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Tanglewood Landing is a 600-acre farm owned by Jason and Carrie Hall, who also reside on the farm.

Cotton was once king on this large farm formerly owned by Jason's grandfather, Tate McGehee. After World War II ended, Jason's father, Buddy, who had grown up in the area, returned to his home state and went to work for Mr. McGehee. He eventually purchased some of the farm and worked it to make a living. As time went on, Buddy fell in love with and married Mr. McGehee's daughter, Frankie. He always laughed and said he paid for the farm twice - once with his money and then again by marrying Tate's daughter!

When cotton gins began shutting down, Buddy abandoned cotton farming, became a steel worker and started raising cattle as a hobby. After both Tate and his wife passed away, the farm became the property of Buddy and Frankie. Tate's wife had been a wise woman and after his death, she had much of the acreage planted in pine trees. Even as a boy, Jason remembers the timber, cattle and pasture land that were always there. As trees needed thinned, Jason and his brother cut pulpwood from the farm for gas money. This is where Jason developed his interest in timber and land management, which he still does for a living today.

Even as a boy, Jason always felt he would one day build a home on the property that had once belonged to his father and grandfather. There was a patch of timber on a hill with pasture land all around it and he knew that was the perfect site for him!

One day he was cruising timber in Rison, Arkansas, and noticed a pretty young lady leaving her home. He asked around to find out who she was and the rest is history! Jason had found the girl he wanted to spend the rest of his life with and decided it was time to build that house. They built a home on the hill and were married in 2005.

Jason's dad retired and the two became more active in raising cattle. His sister and brother-in-law lived up the road and became involved, also. The men began putting up new fences and expanding the area that would house cattle. However, in 2012, Jason's father passed away from a massive heart attack while working there on the farm one day. The other two men decided to continue with the cattle operation so they purchased more cattle and began a new barn.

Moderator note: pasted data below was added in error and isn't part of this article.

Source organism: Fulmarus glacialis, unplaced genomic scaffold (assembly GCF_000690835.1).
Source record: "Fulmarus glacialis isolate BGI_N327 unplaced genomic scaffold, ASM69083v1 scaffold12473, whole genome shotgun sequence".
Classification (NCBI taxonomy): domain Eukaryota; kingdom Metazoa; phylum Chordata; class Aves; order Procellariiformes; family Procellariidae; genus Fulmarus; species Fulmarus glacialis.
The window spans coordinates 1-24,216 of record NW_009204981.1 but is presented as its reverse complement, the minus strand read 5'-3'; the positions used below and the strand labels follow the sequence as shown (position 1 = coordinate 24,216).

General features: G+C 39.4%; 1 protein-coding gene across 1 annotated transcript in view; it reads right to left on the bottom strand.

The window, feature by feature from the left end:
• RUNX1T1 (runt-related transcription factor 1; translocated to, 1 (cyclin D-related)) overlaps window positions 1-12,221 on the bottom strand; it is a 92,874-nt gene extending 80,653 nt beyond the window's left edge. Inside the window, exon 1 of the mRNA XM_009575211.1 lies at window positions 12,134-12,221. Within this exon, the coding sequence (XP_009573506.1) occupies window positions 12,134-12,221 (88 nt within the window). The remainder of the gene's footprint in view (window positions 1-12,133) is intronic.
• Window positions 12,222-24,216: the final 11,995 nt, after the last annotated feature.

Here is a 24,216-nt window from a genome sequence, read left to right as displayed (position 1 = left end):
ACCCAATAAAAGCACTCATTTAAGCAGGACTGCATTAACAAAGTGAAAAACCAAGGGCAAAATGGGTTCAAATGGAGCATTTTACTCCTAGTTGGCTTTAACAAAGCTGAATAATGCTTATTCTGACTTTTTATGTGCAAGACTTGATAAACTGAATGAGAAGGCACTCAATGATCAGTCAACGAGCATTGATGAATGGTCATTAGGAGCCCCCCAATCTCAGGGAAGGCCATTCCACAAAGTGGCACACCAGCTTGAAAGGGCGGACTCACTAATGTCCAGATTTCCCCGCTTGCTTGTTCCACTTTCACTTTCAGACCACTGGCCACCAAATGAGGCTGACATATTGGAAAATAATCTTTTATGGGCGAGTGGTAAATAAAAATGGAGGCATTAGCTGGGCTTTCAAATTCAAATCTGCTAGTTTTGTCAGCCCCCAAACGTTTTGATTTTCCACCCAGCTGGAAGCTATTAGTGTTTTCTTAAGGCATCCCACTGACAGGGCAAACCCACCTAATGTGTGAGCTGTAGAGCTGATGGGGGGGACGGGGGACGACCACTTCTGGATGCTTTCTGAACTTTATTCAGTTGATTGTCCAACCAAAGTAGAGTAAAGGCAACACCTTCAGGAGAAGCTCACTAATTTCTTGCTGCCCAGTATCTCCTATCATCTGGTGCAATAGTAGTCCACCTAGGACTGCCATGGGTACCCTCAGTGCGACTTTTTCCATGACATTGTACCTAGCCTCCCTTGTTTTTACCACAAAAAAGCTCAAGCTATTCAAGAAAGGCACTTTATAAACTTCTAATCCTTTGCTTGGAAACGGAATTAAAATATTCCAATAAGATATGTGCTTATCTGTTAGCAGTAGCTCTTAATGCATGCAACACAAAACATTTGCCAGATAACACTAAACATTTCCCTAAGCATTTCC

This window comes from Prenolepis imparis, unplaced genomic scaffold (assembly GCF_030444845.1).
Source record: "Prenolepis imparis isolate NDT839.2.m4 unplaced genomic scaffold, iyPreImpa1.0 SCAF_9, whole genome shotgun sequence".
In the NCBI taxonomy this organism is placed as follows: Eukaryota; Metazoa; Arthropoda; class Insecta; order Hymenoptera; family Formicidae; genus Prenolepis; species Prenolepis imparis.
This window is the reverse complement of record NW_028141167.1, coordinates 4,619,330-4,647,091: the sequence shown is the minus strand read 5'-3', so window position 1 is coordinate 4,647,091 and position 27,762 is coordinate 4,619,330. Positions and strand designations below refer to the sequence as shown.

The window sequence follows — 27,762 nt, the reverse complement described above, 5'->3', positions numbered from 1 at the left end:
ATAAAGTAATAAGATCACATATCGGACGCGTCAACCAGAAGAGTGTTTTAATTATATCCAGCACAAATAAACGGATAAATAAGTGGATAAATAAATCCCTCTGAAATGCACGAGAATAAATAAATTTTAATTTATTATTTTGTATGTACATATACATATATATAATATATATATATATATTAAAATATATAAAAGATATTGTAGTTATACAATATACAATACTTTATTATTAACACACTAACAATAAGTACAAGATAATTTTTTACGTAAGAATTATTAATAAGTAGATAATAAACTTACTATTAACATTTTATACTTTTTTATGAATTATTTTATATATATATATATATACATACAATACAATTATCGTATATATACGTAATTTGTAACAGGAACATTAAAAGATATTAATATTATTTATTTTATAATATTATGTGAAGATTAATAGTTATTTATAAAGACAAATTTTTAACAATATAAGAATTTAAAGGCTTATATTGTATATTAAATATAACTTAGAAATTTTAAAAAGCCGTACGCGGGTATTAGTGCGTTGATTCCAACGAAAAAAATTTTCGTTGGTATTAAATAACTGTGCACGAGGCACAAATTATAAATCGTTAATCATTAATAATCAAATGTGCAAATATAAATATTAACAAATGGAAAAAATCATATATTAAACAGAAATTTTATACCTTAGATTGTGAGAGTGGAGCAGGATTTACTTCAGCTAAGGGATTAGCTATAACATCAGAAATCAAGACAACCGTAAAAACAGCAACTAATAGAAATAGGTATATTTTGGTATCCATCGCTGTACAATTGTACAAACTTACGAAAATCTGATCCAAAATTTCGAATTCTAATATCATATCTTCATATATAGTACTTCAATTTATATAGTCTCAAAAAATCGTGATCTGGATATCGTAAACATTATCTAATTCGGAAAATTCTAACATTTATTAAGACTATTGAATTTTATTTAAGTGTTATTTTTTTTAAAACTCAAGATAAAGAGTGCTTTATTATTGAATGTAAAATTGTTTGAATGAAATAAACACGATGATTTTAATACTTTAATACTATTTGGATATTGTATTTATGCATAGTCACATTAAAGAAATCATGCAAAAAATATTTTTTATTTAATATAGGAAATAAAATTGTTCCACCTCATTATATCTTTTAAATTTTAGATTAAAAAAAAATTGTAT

But as things sometimes happen, Jason's brother-in-law became ill and passed away leaving Jason alone with the cattle business. After his brother-in-law's passing, the timing just wasn't right for Jason to try to make it on his own at cattle so he basically had no choice but to sell the cattle and continue with his regular job. He auctioned the farm's equipment, built a lake on the property and finished the barn.

Knowing that a lot is required to care for a farm of that size - more than one has from an everyday job - he began considering something his niece had once mentioned. She had wanted to get married in the barn but at that time, it had mud floors, no bathrooms and was a working cattle barn so she married at another venue. So Jason's family went to work and poured floors, built bathrooms, dressing rooms, a food line and a kitchen area. He also gathered up farm-related tools and items from the farm's barns and outbuildings. All the tools and items on display within the barn are actually from their family farm; they aren't purchased antiques. All the items that were there back in the day are now there in one place. The barn and its contents are the family's and farm's history.

Jason still spends his weekends, early mornings and late afternoons working on the farm. He and Carrie have three children. Their boys helped in the building of the barn and they also help with the mowing and upkeep today. When deciding what the barn's setup would be, Carrie provided the necessary woman's perspective!

The farm is still a family operation and it's still the family farm where Jason and his brother and sisters not only grew up but still come to hunt, fish and enjoy each other's company.